Ramallah: A move by Hamas to replace an almost 80-year old punitive law with a new conservative one has been condemned by Palestinian factions.
The Popular Front for Liberation of Palestine (PFLP), along with several other Palestinian factions, have labelled the move as an attempt to impose Hamas’ conservative agenda on the whole of Palestinian society.
Faraj Al Ghoul, the head of the Legal Department at the Palestinian Legislative Council in Gaza, recently announced that the Palestinian parliament in Gaza will impose a new punitive law to replace Law No 74 for the year 1936.
“Hamas’ attempts to pass its new punitive law in Gaza are illegal as the Palestinian Legislative Council’s term has already expired and is therefore not authorised to issue such a law,” the PFLP statement said, pointing out that the law that was passed by a parliament dominated entirely by Hamas.
“The new law will harm the interests of the Palestinians and perpetuate the Palestinian internal split. Hamas must retreat and show priority and preference to the higher Palestinian interests,” it went on to say.
Hamas claims that the new proposed law aims at eliminating crimes and deterring criminals in Gaza.
“Hamas does not and cannot see that development will allow for the achieving of this goal, especially given the tough and deteriorating social and economic circumstances under which Palestinians live in Gaza,” the PFLP said.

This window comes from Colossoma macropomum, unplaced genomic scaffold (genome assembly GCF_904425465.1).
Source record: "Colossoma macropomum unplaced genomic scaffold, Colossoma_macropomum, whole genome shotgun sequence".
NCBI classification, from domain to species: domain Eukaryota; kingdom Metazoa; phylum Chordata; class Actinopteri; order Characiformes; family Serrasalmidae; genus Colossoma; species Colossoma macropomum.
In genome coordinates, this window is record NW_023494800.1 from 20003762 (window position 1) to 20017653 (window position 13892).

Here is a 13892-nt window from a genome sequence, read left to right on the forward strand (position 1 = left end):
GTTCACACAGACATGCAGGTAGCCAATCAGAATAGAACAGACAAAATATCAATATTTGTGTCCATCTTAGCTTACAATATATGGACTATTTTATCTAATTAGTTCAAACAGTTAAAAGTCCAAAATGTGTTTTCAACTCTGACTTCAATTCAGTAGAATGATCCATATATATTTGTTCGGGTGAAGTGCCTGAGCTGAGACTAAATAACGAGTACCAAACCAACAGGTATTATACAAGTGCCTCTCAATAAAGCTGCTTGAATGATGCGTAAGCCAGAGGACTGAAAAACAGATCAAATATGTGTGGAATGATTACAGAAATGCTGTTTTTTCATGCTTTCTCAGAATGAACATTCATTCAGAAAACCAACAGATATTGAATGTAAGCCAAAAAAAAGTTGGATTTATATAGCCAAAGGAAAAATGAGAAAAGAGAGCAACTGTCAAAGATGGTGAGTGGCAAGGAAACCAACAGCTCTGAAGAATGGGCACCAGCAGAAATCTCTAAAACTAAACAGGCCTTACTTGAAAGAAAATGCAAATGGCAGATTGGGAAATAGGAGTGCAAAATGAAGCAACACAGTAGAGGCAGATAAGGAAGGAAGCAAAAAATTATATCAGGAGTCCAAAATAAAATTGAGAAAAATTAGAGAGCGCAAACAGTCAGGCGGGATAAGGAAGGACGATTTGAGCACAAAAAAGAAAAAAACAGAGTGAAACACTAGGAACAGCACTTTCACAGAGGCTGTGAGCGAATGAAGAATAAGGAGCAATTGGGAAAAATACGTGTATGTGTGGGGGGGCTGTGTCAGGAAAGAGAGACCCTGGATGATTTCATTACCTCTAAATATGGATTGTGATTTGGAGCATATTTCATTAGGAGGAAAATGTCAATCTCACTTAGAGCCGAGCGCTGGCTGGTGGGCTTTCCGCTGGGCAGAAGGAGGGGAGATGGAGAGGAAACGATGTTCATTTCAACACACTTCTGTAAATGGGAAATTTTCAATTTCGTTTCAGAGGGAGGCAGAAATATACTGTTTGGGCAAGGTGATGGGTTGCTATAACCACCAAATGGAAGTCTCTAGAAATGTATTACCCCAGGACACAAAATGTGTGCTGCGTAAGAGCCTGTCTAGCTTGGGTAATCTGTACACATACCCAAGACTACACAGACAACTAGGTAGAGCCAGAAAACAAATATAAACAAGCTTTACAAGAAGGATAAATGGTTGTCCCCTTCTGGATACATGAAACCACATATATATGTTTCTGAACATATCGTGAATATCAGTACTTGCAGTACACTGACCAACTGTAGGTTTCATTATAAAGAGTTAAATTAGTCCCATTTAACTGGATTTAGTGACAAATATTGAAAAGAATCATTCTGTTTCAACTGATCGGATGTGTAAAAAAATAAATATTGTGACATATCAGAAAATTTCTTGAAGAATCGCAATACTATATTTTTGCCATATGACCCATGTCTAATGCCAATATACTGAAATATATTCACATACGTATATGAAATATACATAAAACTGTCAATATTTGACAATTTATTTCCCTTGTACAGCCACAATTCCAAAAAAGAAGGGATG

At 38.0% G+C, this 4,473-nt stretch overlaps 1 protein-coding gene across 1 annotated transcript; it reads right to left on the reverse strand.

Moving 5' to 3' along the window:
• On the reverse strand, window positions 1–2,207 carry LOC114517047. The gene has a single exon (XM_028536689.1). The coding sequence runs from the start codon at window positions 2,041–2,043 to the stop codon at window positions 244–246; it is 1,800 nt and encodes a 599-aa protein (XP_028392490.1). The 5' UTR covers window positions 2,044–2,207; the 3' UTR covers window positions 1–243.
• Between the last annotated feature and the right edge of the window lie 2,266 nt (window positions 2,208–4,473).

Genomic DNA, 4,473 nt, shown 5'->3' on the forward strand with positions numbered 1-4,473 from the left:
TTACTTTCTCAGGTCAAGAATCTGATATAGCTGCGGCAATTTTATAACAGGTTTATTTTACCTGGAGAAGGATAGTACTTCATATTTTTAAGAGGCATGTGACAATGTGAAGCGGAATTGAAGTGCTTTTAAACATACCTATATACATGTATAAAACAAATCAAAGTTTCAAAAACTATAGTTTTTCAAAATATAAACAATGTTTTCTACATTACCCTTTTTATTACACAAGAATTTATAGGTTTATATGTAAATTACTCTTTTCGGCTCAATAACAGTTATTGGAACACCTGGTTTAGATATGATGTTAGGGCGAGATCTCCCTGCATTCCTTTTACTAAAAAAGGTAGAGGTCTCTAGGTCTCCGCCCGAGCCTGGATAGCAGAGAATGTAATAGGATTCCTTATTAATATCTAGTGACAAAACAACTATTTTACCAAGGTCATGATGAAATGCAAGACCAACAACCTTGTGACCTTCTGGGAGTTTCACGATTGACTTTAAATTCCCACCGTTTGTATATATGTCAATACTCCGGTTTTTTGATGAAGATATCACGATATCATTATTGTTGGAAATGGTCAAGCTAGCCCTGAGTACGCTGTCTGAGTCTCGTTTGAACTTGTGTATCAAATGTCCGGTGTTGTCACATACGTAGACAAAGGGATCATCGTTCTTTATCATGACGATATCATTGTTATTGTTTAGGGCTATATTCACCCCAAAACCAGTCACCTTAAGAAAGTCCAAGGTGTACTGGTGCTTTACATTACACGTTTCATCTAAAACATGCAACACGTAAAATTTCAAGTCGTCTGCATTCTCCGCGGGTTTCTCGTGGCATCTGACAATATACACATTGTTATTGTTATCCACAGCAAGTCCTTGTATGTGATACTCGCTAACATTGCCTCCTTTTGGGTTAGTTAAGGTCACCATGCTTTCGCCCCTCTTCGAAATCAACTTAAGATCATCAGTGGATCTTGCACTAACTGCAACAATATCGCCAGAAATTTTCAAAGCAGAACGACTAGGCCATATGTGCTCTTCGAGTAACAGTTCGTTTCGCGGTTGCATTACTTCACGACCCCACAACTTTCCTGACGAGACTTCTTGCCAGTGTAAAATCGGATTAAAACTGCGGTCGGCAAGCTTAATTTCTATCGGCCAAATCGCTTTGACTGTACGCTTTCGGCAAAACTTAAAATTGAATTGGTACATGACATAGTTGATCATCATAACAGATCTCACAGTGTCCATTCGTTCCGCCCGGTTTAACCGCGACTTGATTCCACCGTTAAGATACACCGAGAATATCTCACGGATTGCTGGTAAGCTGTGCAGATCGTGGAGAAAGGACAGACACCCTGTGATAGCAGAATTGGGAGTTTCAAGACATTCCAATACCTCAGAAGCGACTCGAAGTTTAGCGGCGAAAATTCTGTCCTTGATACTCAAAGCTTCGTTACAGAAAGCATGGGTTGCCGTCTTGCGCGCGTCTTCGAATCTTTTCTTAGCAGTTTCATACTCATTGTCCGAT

“The ruling Hamas in Gaza had failed for eight consecutive years to resolve the continuous crisis of the Gaza Strip, which includes ever-growing poverty and spreading unemployment and the delay of payment of the public workers,” the PFLP statement said.
A senior Hamas official told Gulf News that the Gaza Strip and Palestine in general need a new punitive law to replace the old and “impractical” one. He said that the spread of crime is the reason the new punitive law “which is inspired by” Sharia has been drafted.
Sharia allows for lashings, executions and punishments such as cutting off the hand of a thief.
The law stipulates a minimum of 20 lashes for a minor offense, with the number of lashes increasing with the seriousness of the offense. A minimum of 80 lashes is to be imposed in criminal cases. The law also widens the use of the death penalty as per Sharia. Articles No 289, and 290 of the proposed law stipulate the cutting off of the hand of a thief and a minimum of seven years in jail in case the criminal repeats his crime.
The PFLP said that a new punitive law should be purely civil in nature and based on rules and regulations that are compatible with modern life.
“Penalties like lashing are not compatible with Palestinian society, which is a multicultural society,” the statement said.
The PFLP said that the need for new laws should be motivated by the need to achieve internal reconciliation and that all the Palestinian factions could come together to discuss and impose a new punitive law together.
“This is the only possible way to make new laws in the Gaza Strip and the only way to fight and be rid of the deepening social and economic crisis in Palestine,” the statement added.